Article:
In the previous post, we discussed the theories put forward to explain the formation of the Grand Canyon, and the evidence that the Grand Canyon was actually formed by the violent breaching of two enormous post-flood lakes, lifted into their position during the events during and after the global flood. Another post discussing the existence of enormous continental lakes immediately after the flood can be found here.

In the Grand Canyon post, we also noted that the geological formations to the east of the Grand Canyon support the theory that two huge lakes once stood there, and that they rapidly drained during the event that carved the Grand Canyon. The presence of great fields of petrified wood along the edges of these former lakes provides strong supporting evidence for this theory, which is part of the hydroplate theory of West Point graduate and former professor Walt Brown.

There are many aspects of the petrified forests of Arizona and Utah which are difficult to explain using conventional theories. For instance, what led to the unique conditions necessary to form petrified wood? What explains the fact that the logs found in the petrified forests are snapped cleanly and jumbled? What forces could move such large and heavy petrified log segments around into the patterns in which we find them today?

The breaching of the lakes that created the Grand Canyon envisioned under the hydroplate theory provide a very coherent explanation. As Dr. Brown explains in the 7th edition of his book:
As the flood waters drained off the continents, continental basins became lakes. Trees floating in postflood lakes sometimes became saturated with silica-rich solutions [Dr. Brown explains elsewhere how the hydroplate theory provides an explanation for the high temperatures and high pressure required to suspend silica, which is derived from quartz, in solution]. Petrification occurred as the water cooled and silica precipitated on cellulose surfaces. [. . .] To petrify, a log must be saturated with silica-rich solutions, probably in a large lake. For a log to snap this cleanly, it must have been petrified before it broke. Being petrified and dense, it would have rested on the lake floor before it broke. For the log to break into many pieces that later reorient themselves, a sharp, powerful blow must have acted on the entire log. A heavy, petrified log lying on a lake floor seems unlikely to break into many pieces that are later reoriented. However, if the boundary of a large lake were breached, like the collapse of a dam, the lake's waters would rush out in a torrent, carrying even sunken petrified logs for some distance. As a rapidly-moving petrified (brittle) log "crashed" back onto the lake bottom, it would break up, much as an aircraft crashing in a field. 155-156.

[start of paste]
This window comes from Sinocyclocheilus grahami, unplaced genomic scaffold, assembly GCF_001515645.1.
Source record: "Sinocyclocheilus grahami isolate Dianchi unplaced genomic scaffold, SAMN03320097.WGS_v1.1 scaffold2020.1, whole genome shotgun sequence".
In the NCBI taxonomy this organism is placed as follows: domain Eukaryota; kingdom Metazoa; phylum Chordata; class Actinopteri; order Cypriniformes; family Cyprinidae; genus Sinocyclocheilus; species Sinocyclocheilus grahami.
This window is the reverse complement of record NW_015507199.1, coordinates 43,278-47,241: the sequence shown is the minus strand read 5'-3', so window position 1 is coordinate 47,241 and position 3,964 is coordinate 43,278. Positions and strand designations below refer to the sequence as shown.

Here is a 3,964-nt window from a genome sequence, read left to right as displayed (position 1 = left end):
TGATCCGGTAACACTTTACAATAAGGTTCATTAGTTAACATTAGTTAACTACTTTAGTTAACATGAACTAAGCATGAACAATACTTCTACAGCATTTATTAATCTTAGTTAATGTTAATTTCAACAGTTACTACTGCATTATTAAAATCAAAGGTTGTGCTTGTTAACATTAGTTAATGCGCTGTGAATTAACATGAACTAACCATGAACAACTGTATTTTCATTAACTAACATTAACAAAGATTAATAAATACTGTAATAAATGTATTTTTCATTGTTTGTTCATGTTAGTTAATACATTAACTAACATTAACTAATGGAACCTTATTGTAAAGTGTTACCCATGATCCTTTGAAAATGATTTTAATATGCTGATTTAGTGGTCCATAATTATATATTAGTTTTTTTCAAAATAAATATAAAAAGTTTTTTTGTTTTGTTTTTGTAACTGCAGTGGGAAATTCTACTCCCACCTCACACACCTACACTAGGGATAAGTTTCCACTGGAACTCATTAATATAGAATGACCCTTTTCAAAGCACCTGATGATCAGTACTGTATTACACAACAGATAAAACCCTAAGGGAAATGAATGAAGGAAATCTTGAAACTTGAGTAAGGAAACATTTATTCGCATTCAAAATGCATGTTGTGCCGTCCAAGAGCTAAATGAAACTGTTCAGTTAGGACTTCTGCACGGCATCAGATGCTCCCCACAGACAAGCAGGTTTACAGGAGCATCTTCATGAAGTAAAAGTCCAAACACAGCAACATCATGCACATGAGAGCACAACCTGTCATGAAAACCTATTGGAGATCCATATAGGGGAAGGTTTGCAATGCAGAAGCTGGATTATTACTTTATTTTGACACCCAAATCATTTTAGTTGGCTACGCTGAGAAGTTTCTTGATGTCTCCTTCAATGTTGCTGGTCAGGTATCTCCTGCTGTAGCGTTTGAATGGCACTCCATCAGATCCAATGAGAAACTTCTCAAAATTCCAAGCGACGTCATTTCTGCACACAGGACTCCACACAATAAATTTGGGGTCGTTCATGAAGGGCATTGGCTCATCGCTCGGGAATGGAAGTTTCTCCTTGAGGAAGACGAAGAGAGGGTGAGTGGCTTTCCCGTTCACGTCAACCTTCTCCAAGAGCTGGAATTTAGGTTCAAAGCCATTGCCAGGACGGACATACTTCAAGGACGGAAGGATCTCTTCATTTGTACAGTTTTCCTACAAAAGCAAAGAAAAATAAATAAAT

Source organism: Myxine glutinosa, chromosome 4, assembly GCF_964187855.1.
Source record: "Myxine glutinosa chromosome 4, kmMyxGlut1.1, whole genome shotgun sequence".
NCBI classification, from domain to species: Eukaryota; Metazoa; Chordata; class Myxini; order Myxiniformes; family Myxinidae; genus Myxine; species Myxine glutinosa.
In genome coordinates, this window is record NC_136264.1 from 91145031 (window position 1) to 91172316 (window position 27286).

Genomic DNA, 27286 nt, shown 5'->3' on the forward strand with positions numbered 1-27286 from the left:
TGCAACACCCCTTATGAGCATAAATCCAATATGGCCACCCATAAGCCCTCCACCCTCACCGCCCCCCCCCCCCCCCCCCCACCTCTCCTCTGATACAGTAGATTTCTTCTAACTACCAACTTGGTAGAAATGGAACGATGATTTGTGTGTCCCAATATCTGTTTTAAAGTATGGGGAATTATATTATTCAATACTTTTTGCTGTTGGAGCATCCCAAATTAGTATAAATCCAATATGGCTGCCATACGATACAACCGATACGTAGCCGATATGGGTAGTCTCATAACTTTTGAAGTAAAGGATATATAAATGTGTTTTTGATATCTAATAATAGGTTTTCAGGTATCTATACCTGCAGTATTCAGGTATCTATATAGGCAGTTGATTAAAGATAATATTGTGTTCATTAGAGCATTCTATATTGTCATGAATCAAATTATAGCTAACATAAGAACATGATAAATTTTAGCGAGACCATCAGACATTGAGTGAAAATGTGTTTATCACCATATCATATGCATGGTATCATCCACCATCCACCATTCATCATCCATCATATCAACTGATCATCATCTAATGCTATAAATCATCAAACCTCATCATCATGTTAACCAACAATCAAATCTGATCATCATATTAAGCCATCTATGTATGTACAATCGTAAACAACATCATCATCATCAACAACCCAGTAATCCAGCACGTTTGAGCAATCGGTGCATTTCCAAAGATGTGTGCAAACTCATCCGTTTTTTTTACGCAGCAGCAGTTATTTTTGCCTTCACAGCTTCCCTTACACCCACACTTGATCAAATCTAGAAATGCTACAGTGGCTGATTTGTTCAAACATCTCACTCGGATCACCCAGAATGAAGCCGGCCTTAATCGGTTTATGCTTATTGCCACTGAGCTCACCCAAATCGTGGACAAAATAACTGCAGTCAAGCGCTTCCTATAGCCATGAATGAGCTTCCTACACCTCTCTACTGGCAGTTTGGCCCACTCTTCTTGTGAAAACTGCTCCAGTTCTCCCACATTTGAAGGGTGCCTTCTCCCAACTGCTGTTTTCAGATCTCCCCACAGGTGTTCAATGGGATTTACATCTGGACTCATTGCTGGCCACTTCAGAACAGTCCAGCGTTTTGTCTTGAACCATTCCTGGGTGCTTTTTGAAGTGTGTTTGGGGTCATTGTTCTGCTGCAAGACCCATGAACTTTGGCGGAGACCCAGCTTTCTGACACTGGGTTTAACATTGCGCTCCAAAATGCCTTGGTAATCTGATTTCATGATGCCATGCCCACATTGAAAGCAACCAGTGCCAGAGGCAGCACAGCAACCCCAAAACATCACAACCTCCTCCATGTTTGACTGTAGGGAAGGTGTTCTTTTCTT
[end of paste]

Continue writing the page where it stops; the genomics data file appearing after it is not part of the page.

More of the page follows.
Just as with the explanation of the frozen mammoth remains, the hydroplate theory's explanation of the formation of petrified wood appears more plausible than other explanations. Dr. Brown notes that two different petrified forests (one in Arizona and another in Utah) are located in areas that were covered by the two large postflood lakes that breached to create the Grand Canyon.

Furthermore, the conventional explanation that these forests became petrified hundreds of millions of years ago (this article by a University of New Mexico professor states that the Utah forest was petrified 225 million years ago) raises other problems. As Dr. Brown points out elsewhere in his book, petrified trees contain fossilized nests of bees and cocoons of wasps. "The petrified forests are supposedly 220 million years old, while bees (and flowering plants which bees require) supposedly evolved almost a hundred million years later," he notes (7th edition, page 11).

Petrified wood argues strongly for a global flood.